Barack Obama was certain that rendition and waterboarding and the prison at Guantanamo Bay were recruiting tools of the jihadis. We had sullied America's reputation in lands beyond, and he would heal the damage.
Our practices had run afoul of time-tested traditions and institutions, and in his stewardship, he promised, our values would again be a compass for our deeds abroad.
In hindsight, the great reckoning for Obama came at the end of the first year of his presidency. Umar Farouk Abdulmutallab, a young Nigerian, a disciple of Awlaki, came close to bringing down an airliner over Detroit on Christmas Day 2009.
It was farewell to "Kumbaya" foreign policy: The world was a menacing place.
Against the background of the stirring Obama oratory, and the euphoric claim that the president's personal biography was a bridge to the world of Islam, the young Nigerian could have snuffed out the promise of the Obama presidency.
From that close call, the president emerged a determined leader in the war on terrorism.
He had his trusted aide, John Brennan, in a windowless office in the White House, and Brennan knew the world of intelligence and terrorism. He knew the Arabian Peninsula, as he had served as an intelligence officer in Saudi Arabia - a country where secrets and things unacknowledged are the coin of the realm.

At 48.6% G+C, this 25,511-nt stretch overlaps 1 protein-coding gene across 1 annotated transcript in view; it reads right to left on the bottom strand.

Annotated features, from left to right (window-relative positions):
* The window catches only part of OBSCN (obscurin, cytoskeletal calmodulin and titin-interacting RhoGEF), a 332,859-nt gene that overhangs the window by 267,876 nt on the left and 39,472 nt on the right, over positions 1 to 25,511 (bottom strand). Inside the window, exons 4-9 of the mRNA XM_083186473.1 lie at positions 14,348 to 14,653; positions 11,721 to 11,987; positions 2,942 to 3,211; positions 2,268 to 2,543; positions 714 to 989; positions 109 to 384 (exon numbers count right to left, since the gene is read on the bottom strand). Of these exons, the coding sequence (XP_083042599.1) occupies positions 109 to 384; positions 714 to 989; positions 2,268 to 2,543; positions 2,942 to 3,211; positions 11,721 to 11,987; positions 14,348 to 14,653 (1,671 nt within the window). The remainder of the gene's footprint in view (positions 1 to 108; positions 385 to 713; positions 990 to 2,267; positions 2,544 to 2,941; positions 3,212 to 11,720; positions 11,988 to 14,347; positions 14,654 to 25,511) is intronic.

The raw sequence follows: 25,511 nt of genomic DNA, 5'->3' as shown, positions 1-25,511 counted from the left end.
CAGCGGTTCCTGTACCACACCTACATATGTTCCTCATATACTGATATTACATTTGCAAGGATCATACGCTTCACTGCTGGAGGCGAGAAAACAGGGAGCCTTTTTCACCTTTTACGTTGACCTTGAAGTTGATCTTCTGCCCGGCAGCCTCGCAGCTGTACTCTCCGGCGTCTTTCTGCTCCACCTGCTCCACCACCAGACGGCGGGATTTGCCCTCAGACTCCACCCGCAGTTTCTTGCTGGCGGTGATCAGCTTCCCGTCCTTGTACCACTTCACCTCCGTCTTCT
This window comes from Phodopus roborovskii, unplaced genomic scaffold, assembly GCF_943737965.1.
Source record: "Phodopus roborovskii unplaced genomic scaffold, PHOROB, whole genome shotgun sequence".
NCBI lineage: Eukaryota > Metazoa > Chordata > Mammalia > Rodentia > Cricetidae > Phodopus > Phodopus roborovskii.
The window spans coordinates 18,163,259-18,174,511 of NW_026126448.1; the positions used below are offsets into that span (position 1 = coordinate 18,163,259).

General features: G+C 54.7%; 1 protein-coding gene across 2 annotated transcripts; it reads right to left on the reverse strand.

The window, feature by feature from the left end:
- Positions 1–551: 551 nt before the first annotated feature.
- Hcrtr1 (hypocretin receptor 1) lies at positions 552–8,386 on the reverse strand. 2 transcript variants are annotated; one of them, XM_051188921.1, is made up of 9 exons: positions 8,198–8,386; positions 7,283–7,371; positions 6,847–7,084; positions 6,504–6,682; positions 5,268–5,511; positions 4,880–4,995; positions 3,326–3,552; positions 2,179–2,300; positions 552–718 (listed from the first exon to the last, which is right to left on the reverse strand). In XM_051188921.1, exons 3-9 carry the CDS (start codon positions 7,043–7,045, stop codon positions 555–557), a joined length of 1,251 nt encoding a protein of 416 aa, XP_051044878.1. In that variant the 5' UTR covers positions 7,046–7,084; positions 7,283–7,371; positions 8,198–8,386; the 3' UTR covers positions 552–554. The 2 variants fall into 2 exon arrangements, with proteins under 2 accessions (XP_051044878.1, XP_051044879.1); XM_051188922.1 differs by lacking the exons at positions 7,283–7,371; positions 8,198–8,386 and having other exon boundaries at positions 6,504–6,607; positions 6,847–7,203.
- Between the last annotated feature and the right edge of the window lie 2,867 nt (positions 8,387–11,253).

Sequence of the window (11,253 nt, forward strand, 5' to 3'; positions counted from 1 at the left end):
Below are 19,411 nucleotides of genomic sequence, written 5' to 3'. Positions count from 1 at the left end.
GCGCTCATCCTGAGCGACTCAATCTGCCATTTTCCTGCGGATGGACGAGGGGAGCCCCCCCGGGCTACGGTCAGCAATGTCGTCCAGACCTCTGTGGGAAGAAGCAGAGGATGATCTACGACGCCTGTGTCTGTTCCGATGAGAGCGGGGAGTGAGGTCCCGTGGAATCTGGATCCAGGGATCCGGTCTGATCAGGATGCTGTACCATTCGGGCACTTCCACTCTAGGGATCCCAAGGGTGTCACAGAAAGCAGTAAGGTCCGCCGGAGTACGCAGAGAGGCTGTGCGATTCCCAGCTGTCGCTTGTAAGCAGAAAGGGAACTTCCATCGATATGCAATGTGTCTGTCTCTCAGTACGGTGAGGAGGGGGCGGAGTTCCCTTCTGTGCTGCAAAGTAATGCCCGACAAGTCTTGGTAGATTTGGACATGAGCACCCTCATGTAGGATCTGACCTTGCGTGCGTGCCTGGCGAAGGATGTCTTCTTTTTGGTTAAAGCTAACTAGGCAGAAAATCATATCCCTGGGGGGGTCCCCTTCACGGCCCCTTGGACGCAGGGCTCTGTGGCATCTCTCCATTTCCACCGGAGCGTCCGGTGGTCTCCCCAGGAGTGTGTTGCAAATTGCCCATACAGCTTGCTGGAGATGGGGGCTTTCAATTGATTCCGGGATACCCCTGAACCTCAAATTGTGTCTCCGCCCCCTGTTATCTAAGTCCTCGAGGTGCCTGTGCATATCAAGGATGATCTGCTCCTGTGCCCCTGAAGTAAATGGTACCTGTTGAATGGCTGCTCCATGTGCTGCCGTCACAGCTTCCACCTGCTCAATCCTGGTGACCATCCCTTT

Together the president and the spook oversaw a stealth war, and the president became his own targeting officer.
Obama going over kill lists recalls President Lyndon Johnson's poring over the map of Khe Sanh in search of bombing targets in Vietnam; the marked difference is the anguish of LBJ and, by the telling, the serene confidence of Obama that this is a war of necessity and a just campaign.
The drone strikes were the choice of a president who had given up on winning "hearts and minds" in the North-West Frontier of Pakistan.
Secure in the knowledge that he can't be outflanked from the right by the Republicans, Obama served up a policy that was economical - and remote. Congress didn't intrude and, save for the purists at the American Civil Liberties Union, no powerful intellectual lobby was calling for accountability.
The passion had drained out of the progressives who had hounded Bush, Dick Cheney and Scooter Libby.
Brennan had to step aside once when he was put up to head the Central Intelligence Agency, as a man tainted with the Bush legacy. His confirmation is certain this time around.
There remains the discrepancy between an extensive campaign of drones and a passive foreign policy that maintains - the president's very words - that an era of war is ending.
Forgive those Syrians left at the mercy of their dictator's cruel war: It is hard to explain to them why those drones don't somehow find their way to Bashar al-Assad's bunker.
We do anti-terrorism. Wars of rescue are not an American specialty nowadays.
Fouad Ajami is a senior fellow at Stanford University's Hoover Institution and author of "The Syrian Rebellion." His column is distributed by Bloomberg Views.